Would you love to read books like the hating game? If you already enjoyed The Hating Game and are seeking more compelling reads, take a look at the incredible novels mentioned below.
I read The Hating Game in a couple of hours, which is one of the best suggestions for books about foes who fall in love.
A fantastic example of a modern romance, it is hilarious, sexual, and romantic.
There has been no announcement of the release date, and manufacturing may not even have begun until COVID-19 halted all of them.
Check out these 17 books that are similar to The Hating Game if you’re a fan of the title already and are seeking more to read.
Books Like the Hating Game
The Unhoneymooners by Christina Lauren
The Unhoneymooners begins with the wedding, which is unusual for romance novels.
Everything goes nicely during Ami and Dane’s wedding up until the buffet meal.
The bride and her getting-ready crew suddenly become severely ill, as does the rest of the room. It’s not attractive.
It turns out that the buffet’s seafood was subpar, and the vast bulk of the bridal party is currently ill.
The bride and groom can’t travel on their non-refundable honeymoon, so they demand that their siblings go instead.
Given that Ami and her sister Olive are twins, pretending to be the newlyweds shouldn’t be too difficult for the couple to pull off.
Although there isn’t nearly the same level of energy between the characters.
The Hating Game and most of their initial attraction is physical, the relationship eventually develops into a truly charming romance with highs and lows.
I’d heartily suggest this book if you’re seeking enemies to lovers’ stories since it was amusing, sexual, and nice overall.
Kiss My Cupcake by Helena Hunting
The book Kiss My Cupcake is perfect for you if you enjoy a hot romance and are a fan of the Great British Bake Off.
Blaire recently realized her ambition of opening a cupcake bakery. The bar next door recently became Ronan’s to run.
They get off to a rough start right away as the two argue about the noise of construction while Ronan puts up an axe-throwing area in his tavern.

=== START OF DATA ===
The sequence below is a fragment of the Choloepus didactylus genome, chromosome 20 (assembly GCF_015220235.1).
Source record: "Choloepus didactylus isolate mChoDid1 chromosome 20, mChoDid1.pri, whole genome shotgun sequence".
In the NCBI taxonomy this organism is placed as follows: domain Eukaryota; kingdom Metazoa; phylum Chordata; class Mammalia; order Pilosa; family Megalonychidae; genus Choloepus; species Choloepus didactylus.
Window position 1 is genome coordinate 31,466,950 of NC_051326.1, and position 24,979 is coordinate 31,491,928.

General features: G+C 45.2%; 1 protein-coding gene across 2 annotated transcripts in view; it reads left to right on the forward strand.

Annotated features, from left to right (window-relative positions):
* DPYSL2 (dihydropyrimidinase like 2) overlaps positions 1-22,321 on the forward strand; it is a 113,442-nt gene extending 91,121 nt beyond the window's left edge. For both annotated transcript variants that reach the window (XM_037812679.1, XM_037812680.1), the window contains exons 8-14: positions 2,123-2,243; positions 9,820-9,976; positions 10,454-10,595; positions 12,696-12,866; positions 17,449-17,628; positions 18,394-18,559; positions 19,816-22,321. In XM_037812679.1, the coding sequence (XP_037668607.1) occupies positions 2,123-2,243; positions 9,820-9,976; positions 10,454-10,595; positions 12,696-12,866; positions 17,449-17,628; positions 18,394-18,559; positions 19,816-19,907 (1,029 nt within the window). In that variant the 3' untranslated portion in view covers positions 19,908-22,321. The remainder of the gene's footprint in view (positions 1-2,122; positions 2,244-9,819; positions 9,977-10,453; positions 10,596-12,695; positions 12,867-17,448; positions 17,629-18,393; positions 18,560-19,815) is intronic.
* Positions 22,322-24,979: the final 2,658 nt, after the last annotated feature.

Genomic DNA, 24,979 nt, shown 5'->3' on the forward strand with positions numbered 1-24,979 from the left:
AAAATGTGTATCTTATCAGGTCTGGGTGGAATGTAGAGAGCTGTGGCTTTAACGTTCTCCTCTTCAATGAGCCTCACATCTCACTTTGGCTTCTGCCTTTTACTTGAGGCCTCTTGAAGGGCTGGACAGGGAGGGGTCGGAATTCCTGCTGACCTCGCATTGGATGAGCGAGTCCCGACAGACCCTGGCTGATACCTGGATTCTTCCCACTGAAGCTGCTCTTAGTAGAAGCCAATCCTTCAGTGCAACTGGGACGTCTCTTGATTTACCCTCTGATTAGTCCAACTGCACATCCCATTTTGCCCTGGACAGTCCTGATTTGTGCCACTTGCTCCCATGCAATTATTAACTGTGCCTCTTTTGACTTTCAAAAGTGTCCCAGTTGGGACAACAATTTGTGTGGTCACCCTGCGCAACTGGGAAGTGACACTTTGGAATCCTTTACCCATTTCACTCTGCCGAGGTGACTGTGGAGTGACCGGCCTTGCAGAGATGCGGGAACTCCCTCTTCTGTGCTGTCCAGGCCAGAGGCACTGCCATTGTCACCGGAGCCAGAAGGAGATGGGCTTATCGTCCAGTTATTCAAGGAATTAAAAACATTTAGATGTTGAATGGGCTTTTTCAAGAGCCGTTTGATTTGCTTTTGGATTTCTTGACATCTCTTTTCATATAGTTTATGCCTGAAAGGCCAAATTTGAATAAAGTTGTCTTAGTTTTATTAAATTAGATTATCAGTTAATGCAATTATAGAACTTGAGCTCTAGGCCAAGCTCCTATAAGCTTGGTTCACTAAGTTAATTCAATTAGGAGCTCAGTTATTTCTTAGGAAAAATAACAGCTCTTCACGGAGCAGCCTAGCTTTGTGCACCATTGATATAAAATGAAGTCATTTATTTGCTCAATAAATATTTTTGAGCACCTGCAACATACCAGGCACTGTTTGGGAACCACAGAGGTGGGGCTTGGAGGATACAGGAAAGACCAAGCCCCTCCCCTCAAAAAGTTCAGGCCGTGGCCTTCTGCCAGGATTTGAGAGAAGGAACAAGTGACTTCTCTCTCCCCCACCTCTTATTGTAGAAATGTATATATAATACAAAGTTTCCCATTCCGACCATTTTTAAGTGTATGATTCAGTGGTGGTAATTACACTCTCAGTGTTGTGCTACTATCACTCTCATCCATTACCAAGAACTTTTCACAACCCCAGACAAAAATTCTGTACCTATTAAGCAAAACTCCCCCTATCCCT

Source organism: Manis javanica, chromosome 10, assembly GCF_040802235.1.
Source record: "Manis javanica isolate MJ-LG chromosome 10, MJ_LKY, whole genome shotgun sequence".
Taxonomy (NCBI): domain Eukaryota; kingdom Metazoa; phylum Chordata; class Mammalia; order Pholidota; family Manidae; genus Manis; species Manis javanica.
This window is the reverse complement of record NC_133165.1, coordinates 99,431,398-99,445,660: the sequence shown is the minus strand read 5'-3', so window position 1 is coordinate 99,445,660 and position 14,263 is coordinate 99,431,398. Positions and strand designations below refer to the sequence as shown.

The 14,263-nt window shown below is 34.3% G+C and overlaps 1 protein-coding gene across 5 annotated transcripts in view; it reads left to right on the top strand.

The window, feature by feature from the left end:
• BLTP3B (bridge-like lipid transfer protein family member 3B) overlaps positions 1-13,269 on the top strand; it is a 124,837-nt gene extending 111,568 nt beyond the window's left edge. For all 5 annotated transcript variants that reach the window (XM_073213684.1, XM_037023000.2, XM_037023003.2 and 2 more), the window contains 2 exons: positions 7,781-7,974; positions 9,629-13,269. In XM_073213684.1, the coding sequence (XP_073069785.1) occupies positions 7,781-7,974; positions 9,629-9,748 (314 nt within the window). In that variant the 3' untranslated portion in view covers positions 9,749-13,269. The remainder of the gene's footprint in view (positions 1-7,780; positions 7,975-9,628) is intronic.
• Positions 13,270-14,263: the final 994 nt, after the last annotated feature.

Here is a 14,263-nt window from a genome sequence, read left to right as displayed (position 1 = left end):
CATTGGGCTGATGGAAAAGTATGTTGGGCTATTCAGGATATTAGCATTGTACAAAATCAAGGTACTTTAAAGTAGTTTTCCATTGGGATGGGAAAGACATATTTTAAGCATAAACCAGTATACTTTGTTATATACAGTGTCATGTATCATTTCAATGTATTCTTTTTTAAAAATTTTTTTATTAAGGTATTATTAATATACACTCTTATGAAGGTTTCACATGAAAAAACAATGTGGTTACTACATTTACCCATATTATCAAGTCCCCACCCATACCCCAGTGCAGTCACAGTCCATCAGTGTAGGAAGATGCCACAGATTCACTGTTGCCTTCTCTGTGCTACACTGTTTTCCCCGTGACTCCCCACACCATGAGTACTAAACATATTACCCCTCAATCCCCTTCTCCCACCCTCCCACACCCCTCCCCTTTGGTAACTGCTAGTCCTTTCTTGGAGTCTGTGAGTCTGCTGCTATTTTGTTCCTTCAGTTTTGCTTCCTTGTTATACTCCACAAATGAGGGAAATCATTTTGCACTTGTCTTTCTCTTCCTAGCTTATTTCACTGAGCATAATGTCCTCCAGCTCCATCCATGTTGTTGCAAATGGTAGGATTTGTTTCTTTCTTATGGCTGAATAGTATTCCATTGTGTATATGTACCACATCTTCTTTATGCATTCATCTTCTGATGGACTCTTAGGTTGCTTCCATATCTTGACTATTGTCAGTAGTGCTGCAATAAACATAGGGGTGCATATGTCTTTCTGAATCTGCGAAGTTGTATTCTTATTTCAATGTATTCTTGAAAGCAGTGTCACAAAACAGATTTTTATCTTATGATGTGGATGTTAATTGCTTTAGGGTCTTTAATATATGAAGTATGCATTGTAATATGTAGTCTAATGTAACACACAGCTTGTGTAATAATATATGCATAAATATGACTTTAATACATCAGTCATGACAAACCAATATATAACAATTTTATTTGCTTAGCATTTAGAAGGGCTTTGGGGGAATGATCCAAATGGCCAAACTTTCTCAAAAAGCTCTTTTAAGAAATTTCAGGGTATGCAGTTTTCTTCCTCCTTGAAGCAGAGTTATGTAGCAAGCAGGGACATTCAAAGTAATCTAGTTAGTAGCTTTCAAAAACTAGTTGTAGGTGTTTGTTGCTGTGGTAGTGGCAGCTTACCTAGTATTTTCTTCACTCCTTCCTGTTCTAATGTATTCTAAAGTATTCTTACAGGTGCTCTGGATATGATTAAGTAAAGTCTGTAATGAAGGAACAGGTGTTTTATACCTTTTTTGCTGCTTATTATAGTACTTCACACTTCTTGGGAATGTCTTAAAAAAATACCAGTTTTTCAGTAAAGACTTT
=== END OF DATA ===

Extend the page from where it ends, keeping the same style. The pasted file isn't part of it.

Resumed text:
This novel is filled with both tender and adorable passages as well as many sensual ones. The ideal contemporary romance to read quickly, it’s witty and sensual.
For a relaxing beach day or when you just want to lose yourself in someone else’s romance, this is a really short and simple read.
This one loses the “enemy” component really early, but it was still good.
Ayesha at Last by Uzma Jalaluddin
It’s a busy time for Ayesha Shamsi. Her aspirations to become a poet have been put on hold in favour of a teaching career so she may pay off her obligations to her well-heeled uncle.
She resides with her loud Muslim family and is constantly reminded that her feckless younger cousin Hafsa is on the verge of turning down her 100th marriage proposal.
Ayesha does not desire an arranged marriage despite the fact that she is alone.
Khalid, who is as intelligent, attractive, and judgemental as he is conservative, then enters her life.
She finds herself irritably drawn to a man who mocks her fashion choices and appears to be from the seventh century.
When Khalid and Hafsa announce their unexpected engagement, Ayesha is caught between her feelings for the honest Khalid and the troubling new rumours she has heard about his family.
Investigating the rumours, she finds that she must cope with the truths she learns about herself as well as Khalid.
Well Met by Jen Deluca
When Emily moved to the little town of Willow Creek, Maryland, for the summer to assist her sister in recovering from an injury, she was aware that there would be conditions.
However, who could have foreseen being forced to work for the regional Renaissance Faire with her adolescent niece?
Perhaps, that the irksome and mysterious teacher in charge of the volunteers would be so disagreeable that she couldn’t bear to think about him?
Simon makes it apparent right on that he has no time for Emily’s upbeat outlook on life, her bizarre views about Shakespeare, or her never-ending requests for new acts to change things up because the faire is his family’s legacy.